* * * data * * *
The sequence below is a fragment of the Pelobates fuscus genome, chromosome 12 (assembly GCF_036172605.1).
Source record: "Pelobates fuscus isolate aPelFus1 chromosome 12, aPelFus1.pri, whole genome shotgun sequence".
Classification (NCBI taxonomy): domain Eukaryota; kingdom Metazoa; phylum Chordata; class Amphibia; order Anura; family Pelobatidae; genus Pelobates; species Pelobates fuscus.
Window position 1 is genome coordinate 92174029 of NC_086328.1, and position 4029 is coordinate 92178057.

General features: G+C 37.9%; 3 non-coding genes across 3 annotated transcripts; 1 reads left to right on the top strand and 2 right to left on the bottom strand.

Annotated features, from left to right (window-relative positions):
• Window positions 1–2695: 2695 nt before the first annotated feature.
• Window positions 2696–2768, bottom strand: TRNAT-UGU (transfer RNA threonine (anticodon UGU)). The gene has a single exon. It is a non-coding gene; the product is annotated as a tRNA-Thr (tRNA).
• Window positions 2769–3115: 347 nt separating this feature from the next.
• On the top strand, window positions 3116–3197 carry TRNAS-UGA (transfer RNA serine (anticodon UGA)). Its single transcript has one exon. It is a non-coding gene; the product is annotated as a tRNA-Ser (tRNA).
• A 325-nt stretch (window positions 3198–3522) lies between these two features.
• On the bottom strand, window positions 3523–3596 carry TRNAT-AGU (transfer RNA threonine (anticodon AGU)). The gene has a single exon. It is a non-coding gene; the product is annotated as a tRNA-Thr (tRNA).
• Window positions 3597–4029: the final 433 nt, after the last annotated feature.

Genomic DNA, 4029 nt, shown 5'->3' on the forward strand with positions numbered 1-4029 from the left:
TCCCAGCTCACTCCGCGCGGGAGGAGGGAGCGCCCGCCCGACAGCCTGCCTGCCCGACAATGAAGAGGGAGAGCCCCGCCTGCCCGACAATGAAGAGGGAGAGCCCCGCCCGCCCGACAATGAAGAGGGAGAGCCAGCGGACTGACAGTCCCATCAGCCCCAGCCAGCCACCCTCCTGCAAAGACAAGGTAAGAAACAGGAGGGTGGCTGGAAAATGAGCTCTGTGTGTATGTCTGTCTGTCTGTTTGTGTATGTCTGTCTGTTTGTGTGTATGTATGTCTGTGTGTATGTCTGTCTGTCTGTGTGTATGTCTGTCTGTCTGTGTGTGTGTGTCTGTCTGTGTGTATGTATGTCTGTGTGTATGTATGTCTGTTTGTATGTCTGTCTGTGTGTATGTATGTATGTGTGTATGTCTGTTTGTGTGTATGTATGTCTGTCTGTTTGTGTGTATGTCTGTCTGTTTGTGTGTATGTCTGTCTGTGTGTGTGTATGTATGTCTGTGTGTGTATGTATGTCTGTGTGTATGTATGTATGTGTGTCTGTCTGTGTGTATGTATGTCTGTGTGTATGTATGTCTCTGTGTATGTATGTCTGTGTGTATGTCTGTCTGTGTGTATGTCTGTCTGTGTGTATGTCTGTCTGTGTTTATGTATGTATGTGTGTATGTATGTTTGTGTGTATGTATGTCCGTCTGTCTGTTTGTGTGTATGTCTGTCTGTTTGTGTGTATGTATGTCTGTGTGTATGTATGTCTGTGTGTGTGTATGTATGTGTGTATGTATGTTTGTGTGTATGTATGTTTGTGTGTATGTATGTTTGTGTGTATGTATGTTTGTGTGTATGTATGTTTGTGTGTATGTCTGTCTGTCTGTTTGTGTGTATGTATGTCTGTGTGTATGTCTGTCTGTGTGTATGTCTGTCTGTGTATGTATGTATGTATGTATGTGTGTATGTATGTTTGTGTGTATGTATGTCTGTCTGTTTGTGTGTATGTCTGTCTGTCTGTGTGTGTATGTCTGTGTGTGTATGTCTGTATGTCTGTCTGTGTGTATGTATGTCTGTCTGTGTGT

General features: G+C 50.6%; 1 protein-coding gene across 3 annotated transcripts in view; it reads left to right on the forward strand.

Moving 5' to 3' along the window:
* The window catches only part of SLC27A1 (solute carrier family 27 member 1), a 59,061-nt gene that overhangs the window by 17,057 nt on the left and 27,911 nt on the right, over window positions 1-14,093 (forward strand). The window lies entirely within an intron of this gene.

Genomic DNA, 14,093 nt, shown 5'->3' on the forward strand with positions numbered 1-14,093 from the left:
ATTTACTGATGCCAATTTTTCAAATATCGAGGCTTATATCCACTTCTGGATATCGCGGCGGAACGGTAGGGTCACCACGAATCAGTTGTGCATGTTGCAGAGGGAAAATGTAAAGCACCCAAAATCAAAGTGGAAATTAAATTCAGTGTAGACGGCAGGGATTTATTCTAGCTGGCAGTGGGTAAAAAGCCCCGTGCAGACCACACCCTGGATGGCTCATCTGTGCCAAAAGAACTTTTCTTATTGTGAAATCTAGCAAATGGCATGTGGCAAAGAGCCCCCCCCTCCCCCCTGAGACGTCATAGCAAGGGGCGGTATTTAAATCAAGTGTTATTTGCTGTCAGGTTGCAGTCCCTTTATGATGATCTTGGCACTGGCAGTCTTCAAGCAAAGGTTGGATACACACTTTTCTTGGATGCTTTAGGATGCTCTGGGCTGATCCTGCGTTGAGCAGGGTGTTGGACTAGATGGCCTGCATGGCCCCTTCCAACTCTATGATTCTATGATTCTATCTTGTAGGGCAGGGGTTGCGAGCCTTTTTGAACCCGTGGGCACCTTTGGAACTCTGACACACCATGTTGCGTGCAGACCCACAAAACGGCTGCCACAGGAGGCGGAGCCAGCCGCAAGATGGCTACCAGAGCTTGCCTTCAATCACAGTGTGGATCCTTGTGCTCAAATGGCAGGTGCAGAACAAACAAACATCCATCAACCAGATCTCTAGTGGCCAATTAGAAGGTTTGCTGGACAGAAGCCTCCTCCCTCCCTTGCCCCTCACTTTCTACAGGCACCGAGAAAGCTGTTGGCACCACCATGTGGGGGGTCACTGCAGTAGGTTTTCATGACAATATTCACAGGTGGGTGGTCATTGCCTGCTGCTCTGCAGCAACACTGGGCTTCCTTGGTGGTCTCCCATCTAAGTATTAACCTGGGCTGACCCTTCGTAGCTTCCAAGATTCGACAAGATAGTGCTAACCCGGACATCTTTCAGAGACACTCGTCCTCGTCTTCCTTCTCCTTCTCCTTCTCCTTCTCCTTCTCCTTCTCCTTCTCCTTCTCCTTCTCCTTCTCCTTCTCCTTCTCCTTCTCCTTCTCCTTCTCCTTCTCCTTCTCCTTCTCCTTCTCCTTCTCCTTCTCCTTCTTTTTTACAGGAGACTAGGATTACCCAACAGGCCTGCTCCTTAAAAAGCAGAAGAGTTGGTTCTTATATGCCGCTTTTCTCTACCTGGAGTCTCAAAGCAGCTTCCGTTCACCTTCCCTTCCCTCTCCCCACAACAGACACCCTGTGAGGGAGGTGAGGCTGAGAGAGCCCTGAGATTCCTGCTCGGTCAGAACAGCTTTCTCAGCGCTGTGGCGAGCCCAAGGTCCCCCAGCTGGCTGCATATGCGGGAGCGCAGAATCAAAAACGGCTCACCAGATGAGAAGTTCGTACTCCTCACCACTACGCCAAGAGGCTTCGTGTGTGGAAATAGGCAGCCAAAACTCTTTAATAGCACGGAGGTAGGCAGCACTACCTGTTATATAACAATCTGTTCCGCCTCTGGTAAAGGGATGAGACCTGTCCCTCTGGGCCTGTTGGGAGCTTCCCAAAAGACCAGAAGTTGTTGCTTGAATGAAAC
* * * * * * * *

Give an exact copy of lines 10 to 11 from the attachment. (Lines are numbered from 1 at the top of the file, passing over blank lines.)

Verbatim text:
• On the top strand, window positions 3116–3197 carry TRNAS-UGA (transfer RNA serine (anticodon UGA)). Its single transcript has one exon. It is a non-coding gene; the product is annotated as a tRNA-Ser (tRNA).
• A 325-nt stretch (window positions 3198–3522) lies between these two features.